I’m back to posting pics from my trip to the Great Bear Rainforest off the coast of Northern British Columbia. This was my favourite morning of the trip (and actually the last morning of the trip as we were heading back to Hartley Bay to catch the seaplane back to Prince Rupert and then on to Vancouver the next day). It was a spectacularly beautiful morning on the water and the view gave me goosebumps. It was like being in another world. I’ll post more pics from that morning, but this is definitely one of my favourites.
Today is Saskatchewan Day (which means it’s a long weekend here) so I thought I’d share a few pictures I’ve taken in the last few weeks, including some of my favourite places in Saskatchewan.
Prior to the trip, I imagined spending evenings on the deck of the boat watching the setting sun with my camera by my side and a book in my hands. Since the Great Bear Rainforest is fairly far north and the trip was the week before the summer solstice, it didn’t get dark until about 11pm. Some of our days started fairly early, and sleeping on the boat was one of my many favourite parts of the trip, so I didn’t take a lot of pictures in the evening. You can see, though, that every evening’s sky was different, but the water was always so calm.
I’m on vacation as of Friday, and going on my annual camping trip with my parents so I likely won’t post anything for the next week or so (unless I get a good picture with my iPhone that I want to share!)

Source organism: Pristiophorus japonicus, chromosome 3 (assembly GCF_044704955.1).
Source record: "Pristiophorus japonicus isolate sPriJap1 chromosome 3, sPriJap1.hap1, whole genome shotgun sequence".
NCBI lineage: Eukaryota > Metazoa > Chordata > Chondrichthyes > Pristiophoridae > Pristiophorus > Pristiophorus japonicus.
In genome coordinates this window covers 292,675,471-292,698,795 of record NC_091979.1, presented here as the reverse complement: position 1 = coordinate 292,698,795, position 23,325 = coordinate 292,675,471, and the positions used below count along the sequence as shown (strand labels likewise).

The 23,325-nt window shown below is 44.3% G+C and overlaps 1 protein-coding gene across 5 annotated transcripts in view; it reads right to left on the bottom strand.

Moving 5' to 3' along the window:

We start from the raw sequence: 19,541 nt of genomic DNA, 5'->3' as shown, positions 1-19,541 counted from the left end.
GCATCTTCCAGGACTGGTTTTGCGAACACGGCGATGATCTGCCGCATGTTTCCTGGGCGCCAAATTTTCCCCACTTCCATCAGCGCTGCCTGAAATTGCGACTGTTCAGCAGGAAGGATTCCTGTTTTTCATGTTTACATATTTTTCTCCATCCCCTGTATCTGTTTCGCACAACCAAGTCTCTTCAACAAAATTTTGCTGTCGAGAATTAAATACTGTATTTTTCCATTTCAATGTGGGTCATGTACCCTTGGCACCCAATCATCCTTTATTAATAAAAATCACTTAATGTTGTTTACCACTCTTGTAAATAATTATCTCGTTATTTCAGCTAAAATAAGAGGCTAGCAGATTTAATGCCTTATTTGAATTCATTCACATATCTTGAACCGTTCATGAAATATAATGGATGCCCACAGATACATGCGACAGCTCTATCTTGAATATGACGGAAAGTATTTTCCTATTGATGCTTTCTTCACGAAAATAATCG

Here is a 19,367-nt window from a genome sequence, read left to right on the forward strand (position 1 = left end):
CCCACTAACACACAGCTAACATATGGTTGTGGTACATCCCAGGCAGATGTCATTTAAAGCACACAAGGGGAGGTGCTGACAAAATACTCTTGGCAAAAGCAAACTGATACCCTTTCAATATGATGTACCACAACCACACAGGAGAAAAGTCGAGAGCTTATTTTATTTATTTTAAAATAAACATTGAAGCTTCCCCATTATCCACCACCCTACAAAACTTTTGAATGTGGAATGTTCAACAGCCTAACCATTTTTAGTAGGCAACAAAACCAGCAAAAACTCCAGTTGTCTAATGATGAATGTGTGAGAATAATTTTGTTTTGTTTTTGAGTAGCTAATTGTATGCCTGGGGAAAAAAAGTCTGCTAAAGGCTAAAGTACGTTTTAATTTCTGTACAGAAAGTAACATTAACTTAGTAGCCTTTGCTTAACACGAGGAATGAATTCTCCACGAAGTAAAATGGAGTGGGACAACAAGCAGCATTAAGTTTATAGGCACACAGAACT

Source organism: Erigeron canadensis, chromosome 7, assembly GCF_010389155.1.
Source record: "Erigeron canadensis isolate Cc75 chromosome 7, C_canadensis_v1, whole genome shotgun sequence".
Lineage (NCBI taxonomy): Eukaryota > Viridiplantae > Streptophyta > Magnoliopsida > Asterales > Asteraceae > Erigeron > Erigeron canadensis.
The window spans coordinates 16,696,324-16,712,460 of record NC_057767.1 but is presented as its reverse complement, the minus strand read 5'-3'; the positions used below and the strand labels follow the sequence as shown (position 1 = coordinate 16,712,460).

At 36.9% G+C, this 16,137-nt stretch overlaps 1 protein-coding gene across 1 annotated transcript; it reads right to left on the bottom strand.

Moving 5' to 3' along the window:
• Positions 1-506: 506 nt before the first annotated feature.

I love bears! This trip came to be when I googled “bear watching” back in November and looking to do something memorable to celebrate the “big 4-0” this year. This trip was so much more than just bear watching, but to be able to watch bears munching on grass while being perfectly aware of seven people watching them from a zodiac was definitely one of the highlights.
To give you some perspective, this is how far this male grizzly was from us…
The inlet where we saw this bear (actually we saw three bears in this inlet) is protected from hunting, which is likely why the bears seemed comfortable with us being so close as they may have not had bad experiences with humans. Trish and Eric, our guides, are fairly frequent visitors to the inlet, and have such a deep respect and admiration for these animals, so the way we approached them in the zodiac was always very slowly, quietly (we were strongly encouraged not to talk if we were in an area where we might see a bear) and on the bears’ terms. The bears certainly knew we were there, but there was never a hint of aggression towards us being there.
To give you a little more perspective of what the inlet looks like and where we were when we saw this bear (and a female grizzly close by the following day), here we are floating back down the river. I love bears, but the scenery was pretty awesome, too.
There are many waterfalls in the Great Bear Rainforest, but this is the one we got closest to. In fact, most of us stuck our hands out to the feel the rushing water. We spent quite a lot of time here taking pictures of the waterfall and the meadow of wildflowers, but we all either sat on the rocks or stood and stared up at it for awhile, too. The thought that I was struck with was that I was in a part of the world that few people have ever seen. This was the inlet where we had to time our entry with the right tide, so most charter boats don’t even try to enter. We were rewarded with some very spectacular scenery.
One of my favourite parts of the trip through the Great Bear Rainforest was walking in meadows of wildflowers (although sometimes the ground was very uneven and full of holes and I fell once – I’m kind of klutzy – and we were in an inlet that you could only get in and out of with the right tide so if I had injured myself I may have been medically evacuated by helicopter! But I got up very quickly and just pretended like it never happened!).
Anyway….the wildflowers were beautiful. I’d never seen Shooting Star flowers before this trip.